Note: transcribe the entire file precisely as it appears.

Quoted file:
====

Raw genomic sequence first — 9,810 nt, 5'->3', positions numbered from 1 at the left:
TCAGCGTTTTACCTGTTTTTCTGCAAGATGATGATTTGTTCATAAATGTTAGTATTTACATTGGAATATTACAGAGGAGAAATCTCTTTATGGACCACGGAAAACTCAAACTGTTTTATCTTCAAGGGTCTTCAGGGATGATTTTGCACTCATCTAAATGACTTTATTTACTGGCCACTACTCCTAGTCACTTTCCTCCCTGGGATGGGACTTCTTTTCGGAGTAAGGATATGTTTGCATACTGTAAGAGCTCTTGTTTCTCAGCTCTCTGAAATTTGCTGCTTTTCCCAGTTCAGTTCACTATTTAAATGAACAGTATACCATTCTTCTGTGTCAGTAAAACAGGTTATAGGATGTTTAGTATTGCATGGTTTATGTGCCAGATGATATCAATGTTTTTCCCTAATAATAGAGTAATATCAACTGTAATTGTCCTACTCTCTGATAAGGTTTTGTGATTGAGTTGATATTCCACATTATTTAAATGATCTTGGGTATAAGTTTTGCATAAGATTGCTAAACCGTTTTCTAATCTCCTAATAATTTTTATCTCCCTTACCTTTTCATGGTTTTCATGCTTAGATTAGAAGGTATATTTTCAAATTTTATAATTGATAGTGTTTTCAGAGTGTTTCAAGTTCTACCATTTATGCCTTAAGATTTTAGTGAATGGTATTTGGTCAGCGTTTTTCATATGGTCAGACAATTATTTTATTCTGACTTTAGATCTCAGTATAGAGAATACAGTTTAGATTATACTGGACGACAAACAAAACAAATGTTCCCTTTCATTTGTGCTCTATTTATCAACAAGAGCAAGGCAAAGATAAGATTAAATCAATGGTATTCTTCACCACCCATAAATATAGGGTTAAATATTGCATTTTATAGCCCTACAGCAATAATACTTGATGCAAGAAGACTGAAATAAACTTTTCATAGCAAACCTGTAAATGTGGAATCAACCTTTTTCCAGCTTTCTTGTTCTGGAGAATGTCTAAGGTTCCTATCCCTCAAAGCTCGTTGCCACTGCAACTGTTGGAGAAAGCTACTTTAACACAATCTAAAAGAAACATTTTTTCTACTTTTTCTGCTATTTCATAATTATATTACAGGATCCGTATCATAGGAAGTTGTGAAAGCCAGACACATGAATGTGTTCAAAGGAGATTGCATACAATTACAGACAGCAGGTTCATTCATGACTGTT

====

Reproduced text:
Raw genomic sequence first — 9,810 nt, 5'->3', positions numbered from 1 at the left:
TCAGCGTTTTACCTGTTTTTCTGCAAGATGATGATTTGTTCATAAATGTTAGTATTTACATTGGAATATTACAGAGGAGAAATCTCTTTATGGACCACGGAAAACTCAAACTGTTTTATCTTCAAGGGTCTTCAGGGATGATTTTGCACTCATCTAAATGACTTTATTTACTGGCCACTACTCCTAGTCACTTTCCTCCCTGGGATGGGACTTCTTTTCGGAGTAAGGATATGTTTGCATACTGTAAGAGCTCTTGTTTCTCAGCTCTCTGAAATTTGCTGCTTTTCCCAGTTCAGTTCACTATTTAAATGAACAGTATACCATTCTTCTGTGTCAGTAAAACAGGTTATAGGATGTTTAGTATTGCATGGTTTATGTGCCAGATGATATCAATGTTTTTCCCTAATAATAGAGTAATATCAACTGTAATTGTCCTACTCTCTGATAAGGTTTTGTGATTGAGTTGATATTCCACATTATTTAAATGATCTTGGGTATAAGTTTTGCATAAGATTGCTAAACCGTTTTCTAATCTCCTAATAATTTTTATCTCCCTTACCTTTTCATGGTTTTCATGCTTAGATTAGAAGGTATATTTTCAAATTTTATAATTGATAGTGTTTTCAGAGTGTTTCAAGTTCTACCATTTATGCCTTAAGATTTTAGTGAATGGTATTTGGTCAGCGTTTTTCATATGGTCAGACAATTATTTTATTCTGACTTTAGATCTCAGTATAGAGAATACAGTTTAGATTATACTGGACGACAAACAAAACAAATGTTCCCTTTCATTTGTGCTCTATTTATCAACAAGAGCAAGGCAAAGATAAGATTAAATCAATGGTATTCTTCACCACCCATAAATATAGGGTTAAATATTGCATTTTATAGCCCTACAGCAATAATACTTGATGCAAGAAGACTGAAATAAACTTTTCATAGCAAACCTGTAAATGTGGAATCAACCTTTTTCCAGCTTTCTTGTTCTGGAGAATGTCTAAGGTTCCTATCCCTCAAAGCTCGTTGCCACTGCAACTGTTGGAGAAAGCTACTTTAACACAATCTAAAAGAAACATTTTTTCTACTTTTTCTGCTATTTCATAATTATATTACAGGATCCGTATCATAGGAAGTTGTGAAAGCCAGACACATGAATGTGTTCAAAGGAGATTGCATACAATTACAGACAGCAGGTTCATTCATGACTGTT